The chairman of the Senate Education Committee wants teachers and principals who tamper with state-mandated tests to be treated as criminals.
A state audit last week showed that fifth-graders’ answers had been altered on Criterion-Referenced Competency Tests in four Georgia schools. At one, Atherton Elementary in DeKalb County, the principal resigned and the assistant principal was reassigned last week.
“I think it’s awful what they’ve done. It cheats the kids, and it’s not good for their school systems and not good for the state of Georgia,” said state Sen. Dan Weber (R-Dunwoody)
This morning, on WGAU (1340AM) in Athens, the president of the Georgia Association of Educators didn’t exactly jump up and say “Amen.”
The host, Tim Bryant, kindly sent the sound. Said Jeff Hubbard of the GAE:
”We going to have to talk to Senator Weber — that story broke this morning — to see exactly what he wants to do with that.
“What people have to understand is these people, I’m certain, will be facing a hearing with the Professional Standards Commission, [in] which they could lose their licensure. We would just have to look and see what’s in the write-up of the bill.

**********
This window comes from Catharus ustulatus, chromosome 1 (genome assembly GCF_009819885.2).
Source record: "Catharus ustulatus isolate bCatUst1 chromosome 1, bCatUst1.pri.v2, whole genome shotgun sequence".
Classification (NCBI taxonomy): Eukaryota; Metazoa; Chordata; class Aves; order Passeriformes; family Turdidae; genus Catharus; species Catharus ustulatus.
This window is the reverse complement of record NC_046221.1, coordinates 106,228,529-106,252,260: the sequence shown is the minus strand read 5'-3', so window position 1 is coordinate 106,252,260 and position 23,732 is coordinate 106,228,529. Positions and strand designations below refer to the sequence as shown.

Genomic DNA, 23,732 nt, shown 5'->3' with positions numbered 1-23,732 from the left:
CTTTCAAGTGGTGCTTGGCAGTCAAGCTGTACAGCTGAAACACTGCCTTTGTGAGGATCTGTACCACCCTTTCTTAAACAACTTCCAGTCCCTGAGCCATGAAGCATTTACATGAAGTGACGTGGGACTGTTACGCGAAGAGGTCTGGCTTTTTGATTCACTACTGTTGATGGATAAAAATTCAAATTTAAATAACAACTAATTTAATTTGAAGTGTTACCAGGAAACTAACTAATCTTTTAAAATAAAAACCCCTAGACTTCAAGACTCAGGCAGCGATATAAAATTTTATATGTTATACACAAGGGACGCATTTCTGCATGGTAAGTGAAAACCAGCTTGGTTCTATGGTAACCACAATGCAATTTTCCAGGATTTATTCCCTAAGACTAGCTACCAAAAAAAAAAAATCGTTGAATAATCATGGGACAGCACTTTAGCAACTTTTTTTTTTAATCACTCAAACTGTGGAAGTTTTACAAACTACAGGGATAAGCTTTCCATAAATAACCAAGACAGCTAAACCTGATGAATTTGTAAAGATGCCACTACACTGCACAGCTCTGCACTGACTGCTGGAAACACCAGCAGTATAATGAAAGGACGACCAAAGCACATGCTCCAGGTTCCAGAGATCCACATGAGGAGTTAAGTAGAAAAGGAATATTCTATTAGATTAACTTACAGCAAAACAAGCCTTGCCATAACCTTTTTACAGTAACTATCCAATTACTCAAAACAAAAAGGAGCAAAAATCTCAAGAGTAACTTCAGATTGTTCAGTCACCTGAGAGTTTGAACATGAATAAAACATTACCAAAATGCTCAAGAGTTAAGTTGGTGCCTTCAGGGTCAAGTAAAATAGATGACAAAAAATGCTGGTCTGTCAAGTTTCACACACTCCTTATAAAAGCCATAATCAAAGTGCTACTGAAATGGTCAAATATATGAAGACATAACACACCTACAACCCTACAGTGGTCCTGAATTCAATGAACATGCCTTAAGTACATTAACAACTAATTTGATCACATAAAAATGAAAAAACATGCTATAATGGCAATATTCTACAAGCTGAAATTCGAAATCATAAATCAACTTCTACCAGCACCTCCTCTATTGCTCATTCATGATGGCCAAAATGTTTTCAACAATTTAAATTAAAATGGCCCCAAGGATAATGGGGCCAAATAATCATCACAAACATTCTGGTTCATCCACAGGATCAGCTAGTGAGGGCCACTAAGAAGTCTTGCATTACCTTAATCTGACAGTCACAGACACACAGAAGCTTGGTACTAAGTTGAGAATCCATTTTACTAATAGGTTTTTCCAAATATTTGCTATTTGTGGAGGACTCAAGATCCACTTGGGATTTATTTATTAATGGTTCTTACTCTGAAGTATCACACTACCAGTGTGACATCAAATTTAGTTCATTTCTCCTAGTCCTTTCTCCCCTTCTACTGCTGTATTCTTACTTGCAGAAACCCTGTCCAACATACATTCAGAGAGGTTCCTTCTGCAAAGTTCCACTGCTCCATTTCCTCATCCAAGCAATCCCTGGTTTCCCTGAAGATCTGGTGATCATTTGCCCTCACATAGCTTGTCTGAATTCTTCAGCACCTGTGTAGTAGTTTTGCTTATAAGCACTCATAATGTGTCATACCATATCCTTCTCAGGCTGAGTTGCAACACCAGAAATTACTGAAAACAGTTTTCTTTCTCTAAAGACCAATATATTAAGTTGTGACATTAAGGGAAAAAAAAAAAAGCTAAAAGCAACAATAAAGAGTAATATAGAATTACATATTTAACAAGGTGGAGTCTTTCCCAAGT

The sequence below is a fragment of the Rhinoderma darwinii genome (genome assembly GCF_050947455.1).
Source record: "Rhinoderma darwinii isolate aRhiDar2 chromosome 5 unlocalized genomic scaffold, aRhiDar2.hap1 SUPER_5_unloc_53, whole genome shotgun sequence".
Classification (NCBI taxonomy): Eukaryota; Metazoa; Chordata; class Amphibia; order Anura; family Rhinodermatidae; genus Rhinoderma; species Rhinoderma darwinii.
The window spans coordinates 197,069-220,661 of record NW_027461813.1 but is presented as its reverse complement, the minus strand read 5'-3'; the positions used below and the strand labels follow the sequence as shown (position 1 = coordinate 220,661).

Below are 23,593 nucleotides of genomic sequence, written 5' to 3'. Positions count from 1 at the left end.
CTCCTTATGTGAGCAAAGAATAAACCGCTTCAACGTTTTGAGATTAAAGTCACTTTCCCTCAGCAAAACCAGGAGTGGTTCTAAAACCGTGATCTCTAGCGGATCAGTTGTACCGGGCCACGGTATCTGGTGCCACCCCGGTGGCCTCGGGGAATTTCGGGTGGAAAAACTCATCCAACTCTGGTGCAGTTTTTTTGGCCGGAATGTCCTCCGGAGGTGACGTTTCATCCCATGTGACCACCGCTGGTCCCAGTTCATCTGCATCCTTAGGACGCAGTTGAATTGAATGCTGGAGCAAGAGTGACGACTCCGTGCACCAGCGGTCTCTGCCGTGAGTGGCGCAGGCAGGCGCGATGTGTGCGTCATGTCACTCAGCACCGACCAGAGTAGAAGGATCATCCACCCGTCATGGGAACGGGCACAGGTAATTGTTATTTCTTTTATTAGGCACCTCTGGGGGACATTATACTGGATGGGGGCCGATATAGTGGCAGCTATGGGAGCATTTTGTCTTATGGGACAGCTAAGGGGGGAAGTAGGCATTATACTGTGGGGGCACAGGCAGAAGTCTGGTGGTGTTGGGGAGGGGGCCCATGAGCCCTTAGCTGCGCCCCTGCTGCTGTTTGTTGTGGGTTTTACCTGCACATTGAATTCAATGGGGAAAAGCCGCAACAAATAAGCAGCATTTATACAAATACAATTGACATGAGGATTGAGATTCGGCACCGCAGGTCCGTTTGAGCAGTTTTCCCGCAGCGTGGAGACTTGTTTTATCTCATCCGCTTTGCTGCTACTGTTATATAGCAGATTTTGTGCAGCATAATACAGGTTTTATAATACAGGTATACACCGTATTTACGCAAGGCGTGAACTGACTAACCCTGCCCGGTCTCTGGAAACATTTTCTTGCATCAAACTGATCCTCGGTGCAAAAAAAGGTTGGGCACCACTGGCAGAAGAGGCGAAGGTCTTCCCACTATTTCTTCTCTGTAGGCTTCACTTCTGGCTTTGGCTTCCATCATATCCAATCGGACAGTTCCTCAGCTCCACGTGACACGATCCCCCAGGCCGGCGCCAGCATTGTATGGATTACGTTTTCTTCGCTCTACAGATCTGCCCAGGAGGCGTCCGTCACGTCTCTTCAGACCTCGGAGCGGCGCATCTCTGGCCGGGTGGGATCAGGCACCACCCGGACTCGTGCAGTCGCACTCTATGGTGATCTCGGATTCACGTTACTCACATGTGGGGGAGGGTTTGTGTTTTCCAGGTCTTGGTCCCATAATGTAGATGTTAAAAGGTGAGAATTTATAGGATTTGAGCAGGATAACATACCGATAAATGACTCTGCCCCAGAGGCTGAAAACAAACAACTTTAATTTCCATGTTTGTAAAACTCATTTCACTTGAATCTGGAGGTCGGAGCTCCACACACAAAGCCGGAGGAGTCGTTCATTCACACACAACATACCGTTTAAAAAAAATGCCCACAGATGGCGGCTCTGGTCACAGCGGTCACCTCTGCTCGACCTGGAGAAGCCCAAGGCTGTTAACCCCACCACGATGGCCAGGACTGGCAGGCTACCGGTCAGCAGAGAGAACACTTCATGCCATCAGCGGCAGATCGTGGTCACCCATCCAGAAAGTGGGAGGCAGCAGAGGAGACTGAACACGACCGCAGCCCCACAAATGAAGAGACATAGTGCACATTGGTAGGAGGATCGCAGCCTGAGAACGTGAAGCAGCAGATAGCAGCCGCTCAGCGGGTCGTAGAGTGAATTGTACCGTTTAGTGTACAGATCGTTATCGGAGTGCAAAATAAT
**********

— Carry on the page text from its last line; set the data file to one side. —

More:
“Let me state though, that that’s one of the unintended consequences of No Child Left Behind — is the all-or-nothing emphasis. We think that a child and their progress should be based on more than a test score. In that regard, we think a school should be judged on more than a test score.”
In other words, cheating educators already face some consequences. However, Hubbard added:
””Let me state for the record that we’re absolutely disturbed and disgusted by these allegations, and if they are proven to be true, we hope that the state PSC will take action upon these educators.”
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